Putting Science and Engineering at the Heart of Government Policy - Innovation, Universities, Science and Skills Committee Contents

Memorandum 58

Supplementary submission from the British Academy




  1.  The British Academy, the UK's national academy for the humanities and social sciences, is pleased to respond to the Committee's call for supplementary evidence on the question of strategic science funding, and in particular we address Lord Drayson's question "whether the time has come for the UK—as part of a clear economic strategy—to make choices about the balance of investment in science and innovation to favour those areas in which the UK has clear competitive advantage"..


  2.   The British Academy makes the following key points:

All disciplines together

To deal with the challenges and to seize the opportunities posed by the economic downturn, it is essential that the UK is able to exploit the full range of expertise in its world-class research base. Scientific and technological advances can be used effectively only if political, social and cultural understanding is deployed in ways that ensure that all disciplines are able to work together.

National and thematic provision only where effective

Within the social as in the natural sciences, there is sometimes a need for large-scale infrastructural facilities, which have to be provided on a national basis. For example, those studying family formation and dissolution need access to good longitudinal databases. These facilities must be planned and maintained to support a wider range of research.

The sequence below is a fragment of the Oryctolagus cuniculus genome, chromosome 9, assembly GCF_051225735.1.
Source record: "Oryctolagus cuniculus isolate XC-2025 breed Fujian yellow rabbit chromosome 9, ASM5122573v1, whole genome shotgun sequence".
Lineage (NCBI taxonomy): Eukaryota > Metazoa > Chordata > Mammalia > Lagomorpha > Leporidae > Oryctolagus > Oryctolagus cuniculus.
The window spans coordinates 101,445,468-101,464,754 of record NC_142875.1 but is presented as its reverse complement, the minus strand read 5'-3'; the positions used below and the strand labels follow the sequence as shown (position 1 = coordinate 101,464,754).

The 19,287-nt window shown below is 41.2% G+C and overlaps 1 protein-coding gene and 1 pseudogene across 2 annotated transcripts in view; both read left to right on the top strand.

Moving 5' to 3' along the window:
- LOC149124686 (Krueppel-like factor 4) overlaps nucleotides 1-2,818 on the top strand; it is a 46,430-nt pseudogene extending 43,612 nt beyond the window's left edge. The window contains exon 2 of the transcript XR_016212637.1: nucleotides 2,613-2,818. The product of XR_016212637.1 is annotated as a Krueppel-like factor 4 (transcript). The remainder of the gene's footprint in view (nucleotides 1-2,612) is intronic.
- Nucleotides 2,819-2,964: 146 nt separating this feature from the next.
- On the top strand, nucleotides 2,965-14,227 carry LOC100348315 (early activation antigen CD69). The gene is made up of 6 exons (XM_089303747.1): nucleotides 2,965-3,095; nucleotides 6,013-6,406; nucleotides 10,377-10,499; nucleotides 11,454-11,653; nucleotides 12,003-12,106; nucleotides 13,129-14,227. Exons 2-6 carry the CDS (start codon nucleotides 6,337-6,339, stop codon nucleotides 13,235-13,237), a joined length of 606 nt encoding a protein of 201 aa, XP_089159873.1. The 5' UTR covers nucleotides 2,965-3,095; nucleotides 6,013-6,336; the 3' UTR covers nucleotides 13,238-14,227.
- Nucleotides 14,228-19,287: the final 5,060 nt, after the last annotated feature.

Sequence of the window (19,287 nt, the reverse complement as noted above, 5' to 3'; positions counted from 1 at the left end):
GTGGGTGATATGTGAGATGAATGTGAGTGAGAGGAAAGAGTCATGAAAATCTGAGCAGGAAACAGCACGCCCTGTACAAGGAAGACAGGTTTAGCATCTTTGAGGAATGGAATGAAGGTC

Managing research

While it can be useful for Government (in consultation with the research community) to identify certain broad overarching themes, it cannot micromanage research effectively.

Impact has to be judged in a broad sense and reasonable timeframe

Given the wide range of direct and indirect (social, cultural, economic and policy as well as technological and industrial) benefits flowing from the research base, it would be unwise to focus on the short term economic impact of research at the expense of other important and longer term impacts, including quality of life.

It is important to support basic as well as applied research

Applied research relies on the foundations that have been developed by basic research. Both basic and applied research have to be funded properly and on the basis of excellence, if the UK research base is to prosper. The worst of all possible worlds is to have poor research with high impact.

It is important to mobilise direct government research spend